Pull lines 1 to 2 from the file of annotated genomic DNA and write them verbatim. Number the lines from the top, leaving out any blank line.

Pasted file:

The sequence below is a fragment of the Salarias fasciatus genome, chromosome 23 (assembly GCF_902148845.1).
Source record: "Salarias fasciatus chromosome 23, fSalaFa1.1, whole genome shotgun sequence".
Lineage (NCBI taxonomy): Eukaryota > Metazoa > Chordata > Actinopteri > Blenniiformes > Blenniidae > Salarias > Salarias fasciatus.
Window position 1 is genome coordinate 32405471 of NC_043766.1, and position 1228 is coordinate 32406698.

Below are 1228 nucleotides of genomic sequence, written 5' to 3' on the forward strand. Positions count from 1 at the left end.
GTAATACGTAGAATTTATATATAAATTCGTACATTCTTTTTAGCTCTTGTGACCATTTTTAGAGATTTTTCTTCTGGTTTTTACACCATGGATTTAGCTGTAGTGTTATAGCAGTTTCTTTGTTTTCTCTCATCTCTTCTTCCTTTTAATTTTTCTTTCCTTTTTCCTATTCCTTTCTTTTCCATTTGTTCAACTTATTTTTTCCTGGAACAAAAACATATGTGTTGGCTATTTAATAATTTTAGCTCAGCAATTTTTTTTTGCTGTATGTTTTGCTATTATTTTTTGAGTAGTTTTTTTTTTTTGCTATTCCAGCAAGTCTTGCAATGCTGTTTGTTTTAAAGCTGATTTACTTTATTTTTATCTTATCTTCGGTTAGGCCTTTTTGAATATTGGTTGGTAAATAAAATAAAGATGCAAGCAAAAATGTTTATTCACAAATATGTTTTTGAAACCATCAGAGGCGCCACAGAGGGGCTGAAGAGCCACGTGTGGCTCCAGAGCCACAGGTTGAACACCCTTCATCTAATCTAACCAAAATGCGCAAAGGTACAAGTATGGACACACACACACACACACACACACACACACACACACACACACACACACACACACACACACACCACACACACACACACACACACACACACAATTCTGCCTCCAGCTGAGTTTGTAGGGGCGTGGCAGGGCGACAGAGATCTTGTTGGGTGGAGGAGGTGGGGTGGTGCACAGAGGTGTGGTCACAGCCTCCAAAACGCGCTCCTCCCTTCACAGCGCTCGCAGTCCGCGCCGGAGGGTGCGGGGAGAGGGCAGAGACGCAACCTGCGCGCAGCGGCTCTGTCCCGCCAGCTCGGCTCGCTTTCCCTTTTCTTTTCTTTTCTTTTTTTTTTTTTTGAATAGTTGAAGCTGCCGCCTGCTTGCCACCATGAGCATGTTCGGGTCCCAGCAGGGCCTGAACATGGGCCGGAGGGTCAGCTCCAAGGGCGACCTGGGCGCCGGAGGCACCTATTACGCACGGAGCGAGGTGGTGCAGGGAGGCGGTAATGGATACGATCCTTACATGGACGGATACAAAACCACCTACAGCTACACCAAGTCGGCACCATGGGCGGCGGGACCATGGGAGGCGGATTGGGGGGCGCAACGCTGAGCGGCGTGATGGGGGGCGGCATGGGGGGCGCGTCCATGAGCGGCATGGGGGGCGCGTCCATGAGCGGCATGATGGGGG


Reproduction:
The sequence below is a fragment of the Salarias fasciatus genome, chromosome 23 (assembly GCF_902148845.1).
Source record: "Salarias fasciatus chromosome 23, fSalaFa1.1, whole genome shotgun sequence".